Review: Art Was Their Weapon


Art Was Their Weapon: The History of the Perth Workers’ Art Guild by Dylan Hyde (Fremantle Press 2019)

What a labour of love Dylan Hyde’s Art Was Their Weapon is.  The interviews for this history of the Perth Workers’ Art Guild in the 1930s go right back to 1993. Many of the key players from the guild were still alive then, and lucid. None of them are still with us today, and so in his extensive interviews, Hyde has preserved the voices of a generation of radicals and a fascinating milieu. Continue reading

Flood the city: notes from a nervous Perth climate protestor



I was one of those despicable climate protestors blocking the Perth CBD yesterday. I hate inconveniencing people, but this is an emergency. I was feeling dread in the days leading up to the protest. For security reasons, there weren’t many details given out to rank-and-file protestors like me about what we were going to do. And you never know how the police are going to act. They can be fair and respectful to protestors or they can play hardball and be unpredictable. And who was going to look after the kids if we both got arrested? Continue reading

Fifty years dead: notes on how Katharine Susannah Prichard has fared

1941-10-28 KSP

Katharine in 1941

Katharine Susannah Prichard, fifty years dead today.

Auden wrote of Yeats’ death, ‘The current of his feeling failed; he became his admirers’. But it’s also the fate of the dead author to become their detractors as well as their admirers, or perhaps to be forgotten altogether. Katharine hasn’t been forgotten altogether; she has a handful of books in print – more than most dead Australian authors;  she is venerated at the writers’ centre which meets in her old home; and she is recognised as a significant writer by scholars. Yet it’s ironic to find her remarking how sorry she is for Miles Franklin dying without due recognition in 1954 when Franklin has fared much better posthumously than Katharine.

She wrote to fellow communist Vic Williams ‘If only, in the time to come, my works will have helped people to realise the future they can create for this country of my own, I will be satisfied.’ She’d be horrified at what the country has become – communism has died, inequality has widened, greed and materialism have taken over. We have not given up on the madness of war or exploitation.

Soon after Katharine’s death, a brutal obituary appeared in Overland from Dorothy Hewett. Hewett had grown disillusioned with communism and, by extension, with Katharine for her unswerving loyalty to the Soviet Union and to the effect Hewett felt it had on her writing. ‘In the clash between the artist’s pagan and poetic sensibilities… and the moralising Marxist religieuse, it is the latter who finally wins the battle.’ If the obituary has elements of truth in it, it is ungenerous and reflects Hewett’s own issues as much as Prichard’s.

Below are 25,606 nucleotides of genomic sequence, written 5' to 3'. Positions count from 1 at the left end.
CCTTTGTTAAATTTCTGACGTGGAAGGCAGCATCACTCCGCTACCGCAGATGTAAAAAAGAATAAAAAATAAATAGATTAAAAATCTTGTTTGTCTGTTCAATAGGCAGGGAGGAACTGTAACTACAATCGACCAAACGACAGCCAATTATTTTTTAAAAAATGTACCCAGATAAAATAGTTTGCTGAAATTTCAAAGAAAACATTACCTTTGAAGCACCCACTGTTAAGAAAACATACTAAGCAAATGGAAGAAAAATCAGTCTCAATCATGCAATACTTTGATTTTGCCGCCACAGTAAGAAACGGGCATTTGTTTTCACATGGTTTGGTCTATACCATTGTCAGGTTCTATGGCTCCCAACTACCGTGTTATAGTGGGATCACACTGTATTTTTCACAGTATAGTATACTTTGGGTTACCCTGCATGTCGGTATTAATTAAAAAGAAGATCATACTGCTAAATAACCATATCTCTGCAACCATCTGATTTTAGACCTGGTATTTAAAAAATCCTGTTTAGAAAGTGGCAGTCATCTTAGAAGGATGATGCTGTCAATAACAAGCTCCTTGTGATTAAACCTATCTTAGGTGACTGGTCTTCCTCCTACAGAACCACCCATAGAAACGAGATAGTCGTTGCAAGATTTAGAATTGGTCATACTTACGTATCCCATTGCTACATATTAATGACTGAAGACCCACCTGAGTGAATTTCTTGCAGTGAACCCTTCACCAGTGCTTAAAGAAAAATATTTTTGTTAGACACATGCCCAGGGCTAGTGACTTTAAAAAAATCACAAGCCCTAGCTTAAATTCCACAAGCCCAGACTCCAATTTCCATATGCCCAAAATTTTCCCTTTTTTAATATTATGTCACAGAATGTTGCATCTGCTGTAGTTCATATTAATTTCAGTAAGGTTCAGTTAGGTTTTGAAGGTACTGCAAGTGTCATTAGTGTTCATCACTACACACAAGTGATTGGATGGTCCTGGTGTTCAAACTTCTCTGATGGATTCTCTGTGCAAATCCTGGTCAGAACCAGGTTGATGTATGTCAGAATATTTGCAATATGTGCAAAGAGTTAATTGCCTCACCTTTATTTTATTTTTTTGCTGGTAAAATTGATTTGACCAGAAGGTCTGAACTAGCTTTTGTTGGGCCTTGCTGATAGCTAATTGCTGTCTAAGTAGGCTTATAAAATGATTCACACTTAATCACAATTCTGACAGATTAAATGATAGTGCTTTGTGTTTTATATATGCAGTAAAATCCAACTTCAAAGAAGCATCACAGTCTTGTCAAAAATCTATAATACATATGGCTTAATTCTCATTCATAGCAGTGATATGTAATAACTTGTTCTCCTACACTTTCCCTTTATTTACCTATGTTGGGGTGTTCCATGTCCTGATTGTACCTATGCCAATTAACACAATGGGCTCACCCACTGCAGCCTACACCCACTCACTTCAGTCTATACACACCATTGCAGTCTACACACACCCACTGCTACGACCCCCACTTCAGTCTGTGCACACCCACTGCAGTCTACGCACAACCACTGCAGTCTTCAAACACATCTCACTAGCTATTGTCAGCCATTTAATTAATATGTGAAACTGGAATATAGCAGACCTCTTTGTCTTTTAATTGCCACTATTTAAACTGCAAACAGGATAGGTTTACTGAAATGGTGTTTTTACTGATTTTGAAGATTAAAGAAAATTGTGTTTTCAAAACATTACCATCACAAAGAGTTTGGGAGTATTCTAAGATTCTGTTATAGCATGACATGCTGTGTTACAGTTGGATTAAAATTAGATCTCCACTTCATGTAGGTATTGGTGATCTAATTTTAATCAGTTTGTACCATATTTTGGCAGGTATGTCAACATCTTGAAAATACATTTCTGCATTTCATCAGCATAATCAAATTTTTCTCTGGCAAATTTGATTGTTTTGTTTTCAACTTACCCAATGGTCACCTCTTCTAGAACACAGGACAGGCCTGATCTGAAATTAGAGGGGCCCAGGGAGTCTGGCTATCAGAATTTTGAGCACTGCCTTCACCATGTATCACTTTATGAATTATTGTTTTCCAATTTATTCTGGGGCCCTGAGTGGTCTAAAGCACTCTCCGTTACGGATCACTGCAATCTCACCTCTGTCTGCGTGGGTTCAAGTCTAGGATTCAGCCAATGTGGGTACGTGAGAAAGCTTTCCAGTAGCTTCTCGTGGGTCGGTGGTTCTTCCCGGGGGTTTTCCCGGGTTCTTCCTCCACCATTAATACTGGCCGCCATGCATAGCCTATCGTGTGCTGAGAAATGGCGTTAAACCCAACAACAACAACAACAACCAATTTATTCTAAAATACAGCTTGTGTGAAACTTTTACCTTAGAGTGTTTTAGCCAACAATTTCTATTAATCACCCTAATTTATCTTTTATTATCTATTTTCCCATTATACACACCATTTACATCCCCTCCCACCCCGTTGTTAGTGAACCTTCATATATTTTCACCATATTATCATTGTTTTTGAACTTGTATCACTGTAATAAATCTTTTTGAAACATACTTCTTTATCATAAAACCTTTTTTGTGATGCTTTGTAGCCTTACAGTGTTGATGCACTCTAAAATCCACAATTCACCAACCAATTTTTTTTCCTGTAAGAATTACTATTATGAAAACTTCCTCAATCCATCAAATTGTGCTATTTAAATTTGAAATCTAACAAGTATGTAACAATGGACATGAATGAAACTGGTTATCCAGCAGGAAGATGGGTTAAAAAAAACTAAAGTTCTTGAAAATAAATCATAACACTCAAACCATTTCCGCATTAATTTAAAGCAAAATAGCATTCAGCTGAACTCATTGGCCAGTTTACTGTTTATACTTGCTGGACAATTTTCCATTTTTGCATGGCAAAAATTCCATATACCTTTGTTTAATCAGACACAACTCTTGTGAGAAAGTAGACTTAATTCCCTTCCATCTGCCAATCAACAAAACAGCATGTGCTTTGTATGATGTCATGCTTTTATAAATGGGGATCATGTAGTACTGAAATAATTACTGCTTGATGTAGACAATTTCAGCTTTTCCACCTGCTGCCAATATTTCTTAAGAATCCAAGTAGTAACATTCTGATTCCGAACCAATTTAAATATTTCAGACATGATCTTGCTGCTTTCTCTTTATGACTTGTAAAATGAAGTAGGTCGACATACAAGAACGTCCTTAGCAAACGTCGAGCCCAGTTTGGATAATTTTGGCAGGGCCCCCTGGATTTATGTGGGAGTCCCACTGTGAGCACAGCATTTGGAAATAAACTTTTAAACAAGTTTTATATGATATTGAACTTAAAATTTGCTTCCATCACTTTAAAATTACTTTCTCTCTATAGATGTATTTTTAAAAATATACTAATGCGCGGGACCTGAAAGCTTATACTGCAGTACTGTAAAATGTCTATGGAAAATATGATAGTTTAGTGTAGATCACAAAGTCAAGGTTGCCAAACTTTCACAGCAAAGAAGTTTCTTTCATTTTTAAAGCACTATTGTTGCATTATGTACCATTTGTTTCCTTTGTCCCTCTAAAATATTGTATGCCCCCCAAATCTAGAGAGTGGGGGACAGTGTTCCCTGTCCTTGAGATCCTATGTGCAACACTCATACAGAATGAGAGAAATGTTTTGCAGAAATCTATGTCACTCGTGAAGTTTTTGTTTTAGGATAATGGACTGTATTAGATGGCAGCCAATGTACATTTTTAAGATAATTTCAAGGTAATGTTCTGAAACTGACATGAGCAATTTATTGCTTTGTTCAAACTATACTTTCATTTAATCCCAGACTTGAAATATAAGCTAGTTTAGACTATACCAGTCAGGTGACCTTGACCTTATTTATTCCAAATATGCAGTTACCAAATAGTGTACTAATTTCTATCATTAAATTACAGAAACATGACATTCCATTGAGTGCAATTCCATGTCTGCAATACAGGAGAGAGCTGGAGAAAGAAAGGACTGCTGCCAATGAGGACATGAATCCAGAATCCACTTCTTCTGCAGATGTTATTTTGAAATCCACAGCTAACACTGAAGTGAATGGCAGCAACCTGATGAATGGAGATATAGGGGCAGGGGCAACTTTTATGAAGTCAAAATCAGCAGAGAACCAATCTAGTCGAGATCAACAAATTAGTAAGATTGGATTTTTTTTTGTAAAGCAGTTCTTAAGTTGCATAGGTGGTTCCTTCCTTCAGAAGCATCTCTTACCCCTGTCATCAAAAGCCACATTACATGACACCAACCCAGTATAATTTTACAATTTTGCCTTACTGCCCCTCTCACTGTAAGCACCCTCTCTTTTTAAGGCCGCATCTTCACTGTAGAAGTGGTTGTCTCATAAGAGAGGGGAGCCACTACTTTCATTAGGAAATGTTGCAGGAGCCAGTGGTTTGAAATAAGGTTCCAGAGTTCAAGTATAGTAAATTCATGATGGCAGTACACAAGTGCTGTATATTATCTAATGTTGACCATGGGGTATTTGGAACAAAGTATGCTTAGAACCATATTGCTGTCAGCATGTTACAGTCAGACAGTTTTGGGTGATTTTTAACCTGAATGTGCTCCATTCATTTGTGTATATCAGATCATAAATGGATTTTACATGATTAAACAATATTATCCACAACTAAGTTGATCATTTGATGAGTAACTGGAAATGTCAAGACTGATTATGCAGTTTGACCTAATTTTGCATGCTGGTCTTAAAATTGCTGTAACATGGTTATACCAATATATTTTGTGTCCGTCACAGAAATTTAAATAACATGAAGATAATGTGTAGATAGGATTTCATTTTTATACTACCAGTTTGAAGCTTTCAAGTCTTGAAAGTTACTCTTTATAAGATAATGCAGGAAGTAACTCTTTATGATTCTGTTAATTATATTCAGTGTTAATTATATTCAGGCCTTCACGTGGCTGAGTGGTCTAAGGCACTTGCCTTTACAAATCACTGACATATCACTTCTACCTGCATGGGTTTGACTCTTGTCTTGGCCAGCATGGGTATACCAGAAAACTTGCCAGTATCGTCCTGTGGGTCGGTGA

The letters in the archives show that the obituary made Katharine’s son, Ric Throssell, so angry he decided he would write a biography of her. Published in 1975, Wild Weeds and Windflowers shows some of the defensiveness of its origins. Yet I was surprised to encounter a note by Ric in his papers from an interview he conducted with Hewett to gain her perspective on his mother. It reveals he was dreading the interview but came away charmed and having been glad he spoke to her. The original enmity had faded; Hewett was to go on to write a generous and appreciative tribute to Katharine on her centenary in 1983 – ‘Happy birthday, Brave Red Witch’.

Posthumously, Katharine’s novel Coonardoo (1929) continued to be her best known work and came to be seen as part of the Australian literary canon, included in high school and university curriculums. It was praised for what was considered its progressive depiction of Aboriginal people and its concern with injustices against them. This success has caused its current problems, as Aboriginal scholars like Jeanine Leane and others have argued that its racial stereotypes which are now ninety years old have been perpetuated through its simplistic teaching as an ‘Aboriginal’ novel.

Meanwhile, the Cold War is over, and communism is not quite the dirty word it used to be. Yet Katharine has been dogged by the claim by Desmond Ball and David Horner in their 1998 book Breaking the Codes  that she was a Soviet spy. I’m yet to finish my research into this, but I’m not convinced by the evidence they provide. It’s the sort of accusation that sticks, though, and the columnists for The Australian seem to mention it quite often.

Katharine’s work is diverse enough that there’s scope for a continuing readership. The dark circus drama through the backblocks of Australia in Haxby’s Circus; the beautiful evocation of the karri forests around Pemberton in Working Bullocks – if only it was in print; love affairs on the beaches of Perth in Intimate Strangers. Her quite superb short stories. I could go on and on.

Of course, I think her life is her most interesting story of all. It has everything – multiple tragedies, romance, war and revolution, and a determined spirit in an often frail body. I will finish my biography before too long, and I hope it will stimulate renewed interest in both her life and work.

The death of Katharine Susannah – 50 years today



It’s fifty years today since Katharine Susannah Prichard died. To mark the occasion, I wrote a post about her death for the KSP Writers Centre:

Next month, Westerly will be publishing my creative non-fiction piece “‘As my Great Day Approaches’: Katharine Susannah Prichard in 1969”, which intertwines an account of Katharine’s final year with my own reflections on writing her biography and the meaning of death.